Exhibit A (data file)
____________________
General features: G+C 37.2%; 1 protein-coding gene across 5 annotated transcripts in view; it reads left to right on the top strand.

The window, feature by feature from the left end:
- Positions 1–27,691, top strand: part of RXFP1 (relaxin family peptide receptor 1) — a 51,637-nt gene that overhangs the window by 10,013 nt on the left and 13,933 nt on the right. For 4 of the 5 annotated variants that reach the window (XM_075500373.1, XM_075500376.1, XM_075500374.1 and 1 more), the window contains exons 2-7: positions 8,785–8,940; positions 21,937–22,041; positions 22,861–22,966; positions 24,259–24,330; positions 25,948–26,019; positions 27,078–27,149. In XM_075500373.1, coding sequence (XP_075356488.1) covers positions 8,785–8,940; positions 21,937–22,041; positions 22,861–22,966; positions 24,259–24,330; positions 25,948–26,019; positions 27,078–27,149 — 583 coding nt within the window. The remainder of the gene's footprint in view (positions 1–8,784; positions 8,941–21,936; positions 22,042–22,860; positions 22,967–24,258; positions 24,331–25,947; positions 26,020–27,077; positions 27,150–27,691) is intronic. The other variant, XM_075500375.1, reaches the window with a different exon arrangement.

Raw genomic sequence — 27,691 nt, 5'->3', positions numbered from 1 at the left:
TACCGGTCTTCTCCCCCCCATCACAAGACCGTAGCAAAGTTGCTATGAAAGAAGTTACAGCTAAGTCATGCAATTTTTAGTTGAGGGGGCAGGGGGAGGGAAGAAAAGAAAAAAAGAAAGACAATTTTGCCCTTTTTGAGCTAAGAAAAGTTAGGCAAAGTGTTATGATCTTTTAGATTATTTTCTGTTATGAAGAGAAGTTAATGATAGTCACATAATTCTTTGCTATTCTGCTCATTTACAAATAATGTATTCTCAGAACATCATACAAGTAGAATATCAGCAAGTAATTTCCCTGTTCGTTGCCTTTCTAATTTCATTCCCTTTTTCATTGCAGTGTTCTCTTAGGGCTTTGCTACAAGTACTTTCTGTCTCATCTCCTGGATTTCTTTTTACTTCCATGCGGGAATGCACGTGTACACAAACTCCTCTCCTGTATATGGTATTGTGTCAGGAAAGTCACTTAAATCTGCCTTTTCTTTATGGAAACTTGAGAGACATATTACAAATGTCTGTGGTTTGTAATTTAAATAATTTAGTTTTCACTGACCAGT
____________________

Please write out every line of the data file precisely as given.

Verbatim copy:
General features: G+C 37.2%; 1 protein-coding gene across 5 annotated transcripts in view; it reads left to right on the top strand.

The window, feature by feature from the left end:
- Positions 1–27,691, top strand: part of RXFP1 (relaxin family peptide receptor 1) — a 51,637-nt gene that overhangs the window by 10,013 nt on the left and 13,933 nt on the right. For 4 of the 5 annotated variants that reach the window (XM_075500373.1, XM_075500376.1, XM_075500374.1 and 1 more), the window contains exons 2-7: positions 8,785–8,940; positions 21,937–22,041; positions 22,861–22,966; positions 24,259–24,330; positions 25,948–26,019; positions 27,078–27,149. In XM_075500373.1, coding sequence (XP_075356488.1) covers positions 8,785–8,940; positions 21,937–22,041; positions 22,861–22,966; positions 24,259–24,330; positions 25,948–26,019; positions 27,078–27,149 — 583 coding nt within the window. The remainder of the gene's footprint in view (positions 1–8,784; positions 8,941–21,936; positions 22,042–22,860; positions 22,967–24,258; positions 24,331–25,947; positions 26,020–27,077; positions 27,150–27,691) is intronic. The other variant, XM_075500375.1, reaches the window with a different exon arrangement.

Raw genomic sequence — 27,691 nt, 5'->3', positions numbered from 1 at the left:
TACCGGTCTTCTCCCCCCCATCACAAGACCGTAGCAAAGTTGCTATGAAAGAAGTTACAGCTAAGTCATGCAATTTTTAGTTGAGGGGGCAGGGGGAGGGAAGAAAAGAAAAAAAGAAAGACAATTTTGCCCTTTTTGAGCTAAGAAAAGTTAGGCAAAGTGTTATGATCTTTTAGATTATTTTCTGTTATGAAGAGAAGTTAATGATAGTCACATAATTCTTTGCTATTCTGCTCATTTACAAATAATGTATTCTCAGAACATCATACAAGTAGAATATCAGCAAGTAATTTCCCTGTTCGTTGCCTTTCTAATTTCATTCCCTTTTTCATTGCAGTGTTCTCTTAGGGCTTTGCTACAAGTACTTTCTGTCTCATCTCCTGGATTTCTTTTTACTTCCATGCGGGAATGCACGTGTACACAAACTCCTCTCCTGTATATGGTATTGTGTCAGGAAAGTCACTTAAATCTGCCTTTTCTTTATGGAAACTTGAGAGACATATTACAAATGTCTGTGGTTTGTAATTTAAATAATTTAGTTTTCACTGACCAGT